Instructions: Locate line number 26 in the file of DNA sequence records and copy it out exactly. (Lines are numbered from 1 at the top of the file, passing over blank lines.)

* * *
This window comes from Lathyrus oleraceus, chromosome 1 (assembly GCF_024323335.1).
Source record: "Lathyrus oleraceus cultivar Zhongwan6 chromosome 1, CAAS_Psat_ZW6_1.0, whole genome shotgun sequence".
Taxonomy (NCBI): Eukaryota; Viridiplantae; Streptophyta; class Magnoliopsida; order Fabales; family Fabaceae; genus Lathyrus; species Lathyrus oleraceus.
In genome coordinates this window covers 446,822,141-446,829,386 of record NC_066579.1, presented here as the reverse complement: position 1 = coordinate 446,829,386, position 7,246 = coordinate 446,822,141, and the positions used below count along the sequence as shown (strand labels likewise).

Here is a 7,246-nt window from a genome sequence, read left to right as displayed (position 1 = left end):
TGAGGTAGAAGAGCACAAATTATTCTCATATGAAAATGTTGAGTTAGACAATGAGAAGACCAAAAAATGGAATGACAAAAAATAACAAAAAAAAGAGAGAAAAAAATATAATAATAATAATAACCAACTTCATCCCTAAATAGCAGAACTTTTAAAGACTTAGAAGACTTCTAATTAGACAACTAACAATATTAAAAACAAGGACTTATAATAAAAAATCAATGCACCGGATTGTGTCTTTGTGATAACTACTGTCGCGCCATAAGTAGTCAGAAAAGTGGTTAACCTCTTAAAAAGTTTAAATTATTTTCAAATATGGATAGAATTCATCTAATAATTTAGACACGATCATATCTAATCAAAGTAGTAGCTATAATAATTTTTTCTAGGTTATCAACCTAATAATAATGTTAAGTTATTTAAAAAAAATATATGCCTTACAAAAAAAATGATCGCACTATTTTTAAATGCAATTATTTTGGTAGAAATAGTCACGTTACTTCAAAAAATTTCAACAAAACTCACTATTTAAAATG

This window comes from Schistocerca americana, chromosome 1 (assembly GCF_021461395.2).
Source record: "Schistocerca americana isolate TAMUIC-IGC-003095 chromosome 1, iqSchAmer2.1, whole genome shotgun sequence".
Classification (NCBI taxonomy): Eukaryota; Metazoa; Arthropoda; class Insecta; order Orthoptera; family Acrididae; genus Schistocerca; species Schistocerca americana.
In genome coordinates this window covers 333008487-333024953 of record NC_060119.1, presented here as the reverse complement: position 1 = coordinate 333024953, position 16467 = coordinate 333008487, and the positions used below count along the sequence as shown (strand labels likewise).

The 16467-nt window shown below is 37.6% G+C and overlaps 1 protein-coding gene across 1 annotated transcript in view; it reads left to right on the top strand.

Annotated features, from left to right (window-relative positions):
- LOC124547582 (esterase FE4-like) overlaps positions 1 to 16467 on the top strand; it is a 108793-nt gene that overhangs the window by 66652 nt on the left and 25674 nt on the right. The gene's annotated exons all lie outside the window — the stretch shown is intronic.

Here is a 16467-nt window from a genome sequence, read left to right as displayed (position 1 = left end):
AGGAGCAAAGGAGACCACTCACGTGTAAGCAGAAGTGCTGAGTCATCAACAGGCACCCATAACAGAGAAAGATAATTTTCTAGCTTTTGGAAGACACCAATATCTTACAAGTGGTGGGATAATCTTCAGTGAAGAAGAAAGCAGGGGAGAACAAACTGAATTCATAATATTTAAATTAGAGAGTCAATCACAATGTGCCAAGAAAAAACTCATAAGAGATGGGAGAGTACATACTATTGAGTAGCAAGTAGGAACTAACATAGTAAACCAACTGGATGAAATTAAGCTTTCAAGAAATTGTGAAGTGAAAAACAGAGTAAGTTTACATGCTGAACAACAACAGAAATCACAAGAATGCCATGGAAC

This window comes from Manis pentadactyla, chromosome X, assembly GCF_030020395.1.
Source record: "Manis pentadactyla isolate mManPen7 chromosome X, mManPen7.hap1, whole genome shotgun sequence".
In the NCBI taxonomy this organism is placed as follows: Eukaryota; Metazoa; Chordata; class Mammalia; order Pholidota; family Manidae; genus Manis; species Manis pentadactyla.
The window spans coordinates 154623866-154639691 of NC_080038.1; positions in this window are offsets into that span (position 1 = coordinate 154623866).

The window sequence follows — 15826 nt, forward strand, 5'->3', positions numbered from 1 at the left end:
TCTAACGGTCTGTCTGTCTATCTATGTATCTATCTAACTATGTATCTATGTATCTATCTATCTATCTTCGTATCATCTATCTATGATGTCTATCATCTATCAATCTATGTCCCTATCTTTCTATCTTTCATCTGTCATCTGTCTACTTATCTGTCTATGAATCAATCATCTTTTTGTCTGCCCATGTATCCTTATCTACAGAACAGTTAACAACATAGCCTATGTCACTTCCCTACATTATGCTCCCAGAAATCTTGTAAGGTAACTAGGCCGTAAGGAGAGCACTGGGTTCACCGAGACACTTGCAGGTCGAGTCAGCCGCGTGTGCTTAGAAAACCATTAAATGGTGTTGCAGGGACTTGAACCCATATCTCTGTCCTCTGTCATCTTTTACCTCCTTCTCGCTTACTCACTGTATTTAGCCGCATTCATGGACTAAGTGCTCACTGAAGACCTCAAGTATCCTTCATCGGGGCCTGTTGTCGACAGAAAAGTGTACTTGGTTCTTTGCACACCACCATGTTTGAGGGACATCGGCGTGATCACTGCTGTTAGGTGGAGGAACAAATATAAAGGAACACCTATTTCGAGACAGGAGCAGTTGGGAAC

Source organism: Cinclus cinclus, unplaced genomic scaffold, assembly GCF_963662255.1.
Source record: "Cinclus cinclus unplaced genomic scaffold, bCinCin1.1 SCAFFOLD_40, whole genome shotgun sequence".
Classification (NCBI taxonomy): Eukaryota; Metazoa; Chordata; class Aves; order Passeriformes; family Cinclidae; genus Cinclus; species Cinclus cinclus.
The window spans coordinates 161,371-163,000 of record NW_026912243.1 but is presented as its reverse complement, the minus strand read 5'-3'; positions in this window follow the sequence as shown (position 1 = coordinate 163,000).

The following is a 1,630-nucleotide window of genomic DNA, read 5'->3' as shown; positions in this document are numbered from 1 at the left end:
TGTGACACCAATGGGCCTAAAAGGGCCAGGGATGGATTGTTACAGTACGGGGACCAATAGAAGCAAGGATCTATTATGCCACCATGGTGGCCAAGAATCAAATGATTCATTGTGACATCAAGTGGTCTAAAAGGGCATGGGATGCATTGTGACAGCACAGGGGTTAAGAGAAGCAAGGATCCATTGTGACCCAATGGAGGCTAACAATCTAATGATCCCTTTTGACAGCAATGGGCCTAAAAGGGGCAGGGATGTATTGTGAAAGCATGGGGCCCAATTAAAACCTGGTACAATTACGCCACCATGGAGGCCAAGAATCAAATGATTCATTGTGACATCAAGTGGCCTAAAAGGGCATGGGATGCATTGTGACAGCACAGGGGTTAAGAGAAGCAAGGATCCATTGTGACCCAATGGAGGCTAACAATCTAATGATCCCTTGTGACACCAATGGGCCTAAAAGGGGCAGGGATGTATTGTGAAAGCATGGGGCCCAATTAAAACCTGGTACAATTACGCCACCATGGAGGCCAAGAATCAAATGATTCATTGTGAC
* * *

The following is a 1,630-nucleotide window of genomic DNA, read 5'->3' as shown; positions in this document are numbered from 1 at the left end: